By David Yarnold, Opinion Contributor — The White House and some members of Congress want you to believe that a key part of the answer to paying for tax cuts can be found in the rich biological heart of Alaska’s Arctic National Wildlife Refuge — the crown jewel of America’s wildlife refuges.
The Senate’s version of the federal budget, soon up for vote, would open one of the most fragile, pristine landscapes in America to oil and gas exploration. The problem is that the numbers don’t even come close to adding up.
Budgets proposed by both the Senate and the Trump administration anticipate oil leases selling for 10 times what they sold for last year and there’s more, cheaper domestic oil available today. What’s more, the budgets anticipate selling nearly every oil lease that would become available — a goal that is more than double what even the most optimistic recent experience tells us is likely.
And there’s more. If the oil companies produce more, they won’t make America more energy independent, they’ll export the oil, fueling the economies of China, Mexico and two dozen other countries.
This reckless budget math would be troubling regardless, but the intended victim is America’s last truly wild frontier. It’s part of one of America’s most prolific bird nurseries and it’s the place where many of Alaska’s caribou calves first stand on wobbly legs. Alaska’s Arctic Refuge is the summer home to over half a billion birds before migrating south, touching every one of the lower 48 states as well as six continents. The Snow Goose winters in the Refuge, but it’s Arizona’s bird; the Semipalmated Sandpiper also belongs to Maine; the Tundra Swan calls South Carolina home.
The refuge is a haven for endangered polar bears whose existence is threatened by melting ice and rising seas. And it is home to the Gwich’in people who depend on the refuge for their survival and revere it as a sacred place. The Arctic Refuge has enjoyed bipartisan support for decades, ever since Republican President Eisenhower and Congress established its first protections in 1960.
President Trump’s budget assumes that oil company leases in the Arctic Refuge will generate $1.8 billion in revenues for the federal treasury. The Senate budget anticipates revenues of at least $1 billion.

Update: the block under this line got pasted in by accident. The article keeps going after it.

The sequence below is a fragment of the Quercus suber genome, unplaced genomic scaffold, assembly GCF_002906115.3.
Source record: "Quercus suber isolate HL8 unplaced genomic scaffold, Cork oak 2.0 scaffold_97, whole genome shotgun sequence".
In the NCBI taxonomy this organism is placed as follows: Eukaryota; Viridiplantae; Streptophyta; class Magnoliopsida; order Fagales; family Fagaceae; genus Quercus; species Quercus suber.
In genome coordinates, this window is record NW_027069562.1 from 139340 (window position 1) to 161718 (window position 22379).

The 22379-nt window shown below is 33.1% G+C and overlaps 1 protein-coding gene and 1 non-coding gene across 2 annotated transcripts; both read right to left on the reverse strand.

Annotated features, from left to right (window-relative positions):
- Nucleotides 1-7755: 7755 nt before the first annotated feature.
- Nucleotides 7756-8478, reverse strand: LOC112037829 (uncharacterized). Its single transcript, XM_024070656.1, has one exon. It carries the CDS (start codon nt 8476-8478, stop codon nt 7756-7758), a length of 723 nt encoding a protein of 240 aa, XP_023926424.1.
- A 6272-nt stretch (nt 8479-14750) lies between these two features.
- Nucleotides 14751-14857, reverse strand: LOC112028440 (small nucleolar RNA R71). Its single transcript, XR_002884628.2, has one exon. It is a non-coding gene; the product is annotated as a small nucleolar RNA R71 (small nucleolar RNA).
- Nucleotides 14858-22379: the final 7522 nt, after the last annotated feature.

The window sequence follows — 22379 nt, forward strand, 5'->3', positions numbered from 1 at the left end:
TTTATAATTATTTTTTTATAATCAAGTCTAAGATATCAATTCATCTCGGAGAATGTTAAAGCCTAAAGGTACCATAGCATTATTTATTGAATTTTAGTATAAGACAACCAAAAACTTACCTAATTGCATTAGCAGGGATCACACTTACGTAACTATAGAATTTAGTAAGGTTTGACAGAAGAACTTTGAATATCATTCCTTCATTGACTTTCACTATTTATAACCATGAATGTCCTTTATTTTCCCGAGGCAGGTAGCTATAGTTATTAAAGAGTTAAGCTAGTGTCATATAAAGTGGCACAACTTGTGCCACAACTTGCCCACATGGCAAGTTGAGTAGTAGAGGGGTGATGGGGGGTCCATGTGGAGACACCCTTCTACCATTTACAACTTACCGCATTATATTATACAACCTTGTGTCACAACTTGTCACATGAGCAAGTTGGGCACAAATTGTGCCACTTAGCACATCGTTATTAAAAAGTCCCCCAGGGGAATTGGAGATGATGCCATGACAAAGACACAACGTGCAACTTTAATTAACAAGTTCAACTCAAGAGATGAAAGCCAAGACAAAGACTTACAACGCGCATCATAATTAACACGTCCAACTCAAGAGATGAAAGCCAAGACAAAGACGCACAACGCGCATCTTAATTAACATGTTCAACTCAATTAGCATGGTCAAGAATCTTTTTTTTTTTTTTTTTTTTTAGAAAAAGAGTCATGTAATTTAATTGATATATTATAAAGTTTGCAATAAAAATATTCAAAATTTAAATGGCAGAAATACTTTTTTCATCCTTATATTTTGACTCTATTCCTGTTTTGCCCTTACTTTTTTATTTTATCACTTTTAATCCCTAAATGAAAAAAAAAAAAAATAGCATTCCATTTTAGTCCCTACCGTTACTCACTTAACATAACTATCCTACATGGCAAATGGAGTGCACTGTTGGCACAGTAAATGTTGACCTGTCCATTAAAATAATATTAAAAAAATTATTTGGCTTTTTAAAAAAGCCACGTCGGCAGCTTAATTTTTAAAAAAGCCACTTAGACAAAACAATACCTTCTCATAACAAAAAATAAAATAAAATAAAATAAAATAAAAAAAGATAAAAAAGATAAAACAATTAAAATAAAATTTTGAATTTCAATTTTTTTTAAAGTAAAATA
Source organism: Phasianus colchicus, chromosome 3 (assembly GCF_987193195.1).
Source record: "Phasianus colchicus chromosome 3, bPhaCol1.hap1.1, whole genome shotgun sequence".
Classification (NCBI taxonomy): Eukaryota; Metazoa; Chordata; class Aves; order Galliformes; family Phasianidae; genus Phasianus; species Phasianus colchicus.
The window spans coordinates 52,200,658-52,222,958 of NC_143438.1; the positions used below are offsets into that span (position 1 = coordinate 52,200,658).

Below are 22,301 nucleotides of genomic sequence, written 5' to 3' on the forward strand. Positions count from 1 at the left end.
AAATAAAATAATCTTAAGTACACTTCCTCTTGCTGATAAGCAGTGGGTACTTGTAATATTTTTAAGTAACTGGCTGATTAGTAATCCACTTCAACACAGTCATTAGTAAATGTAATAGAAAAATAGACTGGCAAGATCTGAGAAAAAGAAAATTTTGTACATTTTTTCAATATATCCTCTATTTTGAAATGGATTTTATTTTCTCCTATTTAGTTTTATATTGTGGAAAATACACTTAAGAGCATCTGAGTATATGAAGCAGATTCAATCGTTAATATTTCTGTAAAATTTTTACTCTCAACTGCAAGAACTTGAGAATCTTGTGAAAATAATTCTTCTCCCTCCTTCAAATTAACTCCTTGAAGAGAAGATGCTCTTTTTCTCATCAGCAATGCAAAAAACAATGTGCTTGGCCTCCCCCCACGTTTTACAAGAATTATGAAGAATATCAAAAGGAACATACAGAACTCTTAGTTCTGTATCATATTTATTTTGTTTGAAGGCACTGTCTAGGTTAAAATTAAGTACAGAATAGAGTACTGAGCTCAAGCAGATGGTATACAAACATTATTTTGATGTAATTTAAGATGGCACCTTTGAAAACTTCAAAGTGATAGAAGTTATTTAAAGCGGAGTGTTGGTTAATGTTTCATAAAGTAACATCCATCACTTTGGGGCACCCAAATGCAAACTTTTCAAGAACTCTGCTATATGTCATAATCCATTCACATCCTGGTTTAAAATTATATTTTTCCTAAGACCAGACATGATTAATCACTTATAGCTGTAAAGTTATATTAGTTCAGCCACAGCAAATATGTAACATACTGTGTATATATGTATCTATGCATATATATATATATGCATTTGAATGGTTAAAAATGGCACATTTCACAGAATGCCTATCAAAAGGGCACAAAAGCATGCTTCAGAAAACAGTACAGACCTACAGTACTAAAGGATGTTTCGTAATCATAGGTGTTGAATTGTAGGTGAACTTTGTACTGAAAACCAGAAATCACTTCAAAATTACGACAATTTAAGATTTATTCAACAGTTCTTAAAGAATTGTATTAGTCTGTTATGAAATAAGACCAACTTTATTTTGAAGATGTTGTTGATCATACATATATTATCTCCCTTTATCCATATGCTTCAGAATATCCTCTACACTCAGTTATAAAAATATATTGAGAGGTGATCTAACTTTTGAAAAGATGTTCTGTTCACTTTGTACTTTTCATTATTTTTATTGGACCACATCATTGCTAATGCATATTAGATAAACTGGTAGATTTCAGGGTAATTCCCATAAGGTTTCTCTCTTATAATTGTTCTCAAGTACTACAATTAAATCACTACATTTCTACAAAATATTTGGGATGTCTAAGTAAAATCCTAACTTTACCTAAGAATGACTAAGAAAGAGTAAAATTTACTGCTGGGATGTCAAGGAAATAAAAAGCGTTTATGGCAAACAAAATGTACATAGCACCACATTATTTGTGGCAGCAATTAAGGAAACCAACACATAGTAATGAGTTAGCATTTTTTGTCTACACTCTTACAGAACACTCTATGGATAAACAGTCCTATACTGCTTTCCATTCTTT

Both figures defy everything the oil market is telling us and they will be indefensible for those who support them. To reach the revenue target, companies will have to bid an average of $2,400 for every single one of the 1.5 million acres that they propose opening in the refuge.
But market data tells us that won’t happen. Last year, when the final bids were in, Alaska state officials were ecstatic at the biggest sale in years. Their take? Not quite $18 million — an average of $28.17 per acre, or about one percent of what Trump and congressional supporters need to hit their $1.8 billion revenue promise.
Still not convinced by the numbers? The Trump and Senate budgets also assume companies will bid on every one of the 1.5 million acres they plan to open in the Arctic Refuge. But, between 2010 and 2015, industry bid on only 1.5 percent to 5.5 percent of the acres offered in one large area, the National Petroleum Reserve — an area that’s five times the size of Massachusetts. Even in the 2016 NPR lease sale — touted as a banner year — industry leased just 42 percent of the acres offered.
And a final data point: in order to meet the budget targets to fill the federal coffers, you have to double all of the revenue because half goes to the state of Alaska. So that means the Senate is being asked to endorse a plan that will generate $2 billion in order to make its $1 billion number.
There isn’t a freshman-level business class in America that would look at this case and say it makes sense. America’s oil companies are being recruited (reportedly against their own better judgment) to wreck the largest unbroken stretch of wilderness in America — in order to do what? To buy less than half of the available leases at a tenth of the budgeted amount, and then ship that oil overseas because there’s already a glut in the U.S.?
Never mind what’s wrong with this picture. What’s right with this picture?
David Yarnold is president and CEO of the National Audubon Society.
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